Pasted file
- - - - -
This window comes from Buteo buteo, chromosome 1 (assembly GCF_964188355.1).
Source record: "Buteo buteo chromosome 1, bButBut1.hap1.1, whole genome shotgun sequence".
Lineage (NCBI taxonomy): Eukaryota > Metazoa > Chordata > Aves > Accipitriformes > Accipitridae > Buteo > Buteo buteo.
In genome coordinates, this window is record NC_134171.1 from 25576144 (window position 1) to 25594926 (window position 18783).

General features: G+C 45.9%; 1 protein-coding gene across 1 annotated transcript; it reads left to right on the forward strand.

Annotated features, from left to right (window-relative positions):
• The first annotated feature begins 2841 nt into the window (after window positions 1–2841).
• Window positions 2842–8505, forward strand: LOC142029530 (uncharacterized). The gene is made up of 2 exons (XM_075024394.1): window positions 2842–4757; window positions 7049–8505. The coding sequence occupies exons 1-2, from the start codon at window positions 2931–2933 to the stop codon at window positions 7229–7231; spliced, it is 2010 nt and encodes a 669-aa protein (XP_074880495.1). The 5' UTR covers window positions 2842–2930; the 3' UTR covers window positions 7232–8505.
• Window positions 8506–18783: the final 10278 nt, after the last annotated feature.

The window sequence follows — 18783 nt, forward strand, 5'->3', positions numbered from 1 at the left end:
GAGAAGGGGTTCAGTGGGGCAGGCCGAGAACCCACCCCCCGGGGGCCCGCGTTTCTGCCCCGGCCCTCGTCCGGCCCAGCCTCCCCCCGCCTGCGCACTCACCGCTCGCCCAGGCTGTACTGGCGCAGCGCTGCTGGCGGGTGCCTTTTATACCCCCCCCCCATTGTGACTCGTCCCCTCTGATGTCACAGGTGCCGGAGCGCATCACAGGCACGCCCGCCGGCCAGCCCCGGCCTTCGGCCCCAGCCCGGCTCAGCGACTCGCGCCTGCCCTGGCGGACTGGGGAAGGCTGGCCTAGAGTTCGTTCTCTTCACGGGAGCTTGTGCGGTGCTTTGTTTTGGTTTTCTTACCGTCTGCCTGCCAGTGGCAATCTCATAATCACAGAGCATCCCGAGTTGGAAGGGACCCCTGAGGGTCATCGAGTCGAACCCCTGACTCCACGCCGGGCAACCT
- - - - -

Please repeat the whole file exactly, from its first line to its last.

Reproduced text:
This window comes from Buteo buteo, chromosome 1 (assembly GCF_964188355.1).
Source record: "Buteo buteo chromosome 1, bButBut1.hap1.1, whole genome shotgun sequence".
Lineage (NCBI taxonomy): Eukaryota > Metazoa > Chordata > Aves > Accipitriformes > Accipitridae > Buteo > Buteo buteo.
In genome coordinates, this window is record NC_134171.1 from 25576144 (window position 1) to 25594926 (window position 18783).

General features: G+C 45.9%; 1 protein-coding gene across 1 annotated transcript; it reads left to right on the forward strand.

Annotated features, from left to right (window-relative positions):
• The first annotated feature begins 2841 nt into the window (after window positions 1–2841).
• Window positions 2842–8505, forward strand: LOC142029530 (uncharacterized). The gene is made up of 2 exons (XM_075024394.1): window positions 2842–4757; window positions 7049–8505. The coding sequence occupies exons 1-2, from the start codon at window positions 2931–2933 to the stop codon at window positions 7229–7231; spliced, it is 2010 nt and encodes a 669-aa protein (XP_074880495.1). The 5' UTR covers window positions 2842–2930; the 3' UTR covers window positions 7232–8505.
• Window positions 8506–18783: the final 10278 nt, after the last annotated feature.

The window sequence follows — 18783 nt, forward strand, 5'->3', positions numbered from 1 at the left end:
GAGAAGGGGTTCAGTGGGGCAGGCCGAGAACCCACCCCCCGGGGGCCCGCGTTTCTGCCCCGGCCCTCGTCCGGCCCAGCCTCCCCCCGCCTGCGCACTCACCGCTCGCCCAGGCTGTACTGGCGCAGCGCTGCTGGCGGGTGCCTTTTATACCCCCCCCCCATTGTGACTCGTCCCCTCTGATGTCACAGGTGCCGGAGCGCATCACAGGCACGCCCGCCGGCCAGCCCCGGCCTTCGGCCCCAGCCCGGCTCAGCGACTCGCGCCTGCCCTGGCGGACTGGGGAAGGCTGGCCTAGAGTTCGTTCTCTTCACGGGAGCTTGTGCGGTGCTTTGTTTTGGTTTTCTTACCGTCTGCCTGCCAGTGGCAATCTCATAATCACAGAGCATCCCGAGTTGGAAGGGACCCCTGAGGGTCATCGAGTCGAACCCCTGACTCCACGCCGGGCAACCT